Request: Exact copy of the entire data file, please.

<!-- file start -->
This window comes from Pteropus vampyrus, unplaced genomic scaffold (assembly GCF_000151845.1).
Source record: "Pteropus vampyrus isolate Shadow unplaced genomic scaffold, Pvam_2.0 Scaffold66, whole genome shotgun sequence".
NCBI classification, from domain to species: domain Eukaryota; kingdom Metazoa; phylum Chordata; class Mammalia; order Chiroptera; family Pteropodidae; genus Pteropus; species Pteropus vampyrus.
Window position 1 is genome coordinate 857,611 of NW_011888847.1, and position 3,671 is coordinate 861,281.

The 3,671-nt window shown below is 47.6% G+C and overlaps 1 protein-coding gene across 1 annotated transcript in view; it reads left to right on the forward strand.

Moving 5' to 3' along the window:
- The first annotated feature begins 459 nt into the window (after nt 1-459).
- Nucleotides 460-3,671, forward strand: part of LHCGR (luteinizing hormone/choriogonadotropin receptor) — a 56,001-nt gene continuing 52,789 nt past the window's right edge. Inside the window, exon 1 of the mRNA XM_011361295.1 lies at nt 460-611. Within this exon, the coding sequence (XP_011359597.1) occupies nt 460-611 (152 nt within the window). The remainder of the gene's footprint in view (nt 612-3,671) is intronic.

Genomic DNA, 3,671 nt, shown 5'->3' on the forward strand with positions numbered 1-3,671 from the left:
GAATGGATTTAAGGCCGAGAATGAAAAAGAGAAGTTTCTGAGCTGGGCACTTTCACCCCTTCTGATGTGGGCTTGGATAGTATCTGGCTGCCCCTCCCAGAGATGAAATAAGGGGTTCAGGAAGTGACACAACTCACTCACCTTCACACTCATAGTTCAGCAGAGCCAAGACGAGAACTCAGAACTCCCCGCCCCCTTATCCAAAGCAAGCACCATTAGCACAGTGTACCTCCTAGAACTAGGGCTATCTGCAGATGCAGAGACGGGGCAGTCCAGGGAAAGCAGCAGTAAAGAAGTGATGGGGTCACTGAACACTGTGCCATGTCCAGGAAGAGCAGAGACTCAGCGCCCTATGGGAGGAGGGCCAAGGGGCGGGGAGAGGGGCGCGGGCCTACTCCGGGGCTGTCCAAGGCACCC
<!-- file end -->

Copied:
This window comes from Pteropus vampyrus, unplaced genomic scaffold (assembly GCF_000151845.1).
Source record: "Pteropus vampyrus isolate Shadow unplaced genomic scaffold, Pvam_2.0 Scaffold66, whole genome shotgun sequence".
NCBI classification, from domain to species: domain Eukaryota; kingdom Metazoa; phylum Chordata; class Mammalia; order Chiroptera; family Pteropodidae; genus Pteropus; species Pteropus vampyrus.
Window position 1 is genome coordinate 857,611 of NW_011888847.1, and position 3,671 is coordinate 861,281.

The 3,671-nt window shown below is 47.6% G+C and overlaps 1 protein-coding gene across 1 annotated transcript in view; it reads left to right on the forward strand.

Moving 5' to 3' along the window:
- The first annotated feature begins 459 nt into the window (after nt 1-459).
- Nucleotides 460-3,671, forward strand: part of LHCGR (luteinizing hormone/choriogonadotropin receptor) — a 56,001-nt gene continuing 52,789 nt past the window's right edge. Inside the window, exon 1 of the mRNA XM_011361295.1 lies at nt 460-611. Within this exon, the coding sequence (XP_011359597.1) occupies nt 460-611 (152 nt within the window). The remainder of the gene's footprint in view (nt 612-3,671) is intronic.

Genomic DNA, 3,671 nt, shown 5'->3' on the forward strand with positions numbered 1-3,671 from the left:
GAATGGATTTAAGGCCGAGAATGAAAAAGAGAAGTTTCTGAGCTGGGCACTTTCACCCCTTCTGATGTGGGCTTGGATAGTATCTGGCTGCCCCTCCCAGAGATGAAATAAGGGGTTCAGGAAGTGACACAACTCACTCACCTTCACACTCATAGTTCAGCAGAGCCAAGACGAGAACTCAGAACTCCCCGCCCCCTTATCCAAAGCAAGCACCATTAGCACAGTGTACCTCCTAGAACTAGGGCTATCTGCAGATGCAGAGACGGGGCAGTCCAGGGAAAGCAGCAGTAAAGAAGTGATGGGGTCACTGAACACTGTGCCATGTCCAGGAAGAGCAGAGACTCAGCGCCCTATGGGAGGAGGGCCAAGGGGCGGGGAGAGGGGCGCGGGCCTACTCCGGGGCTGTCCAAGGCACCC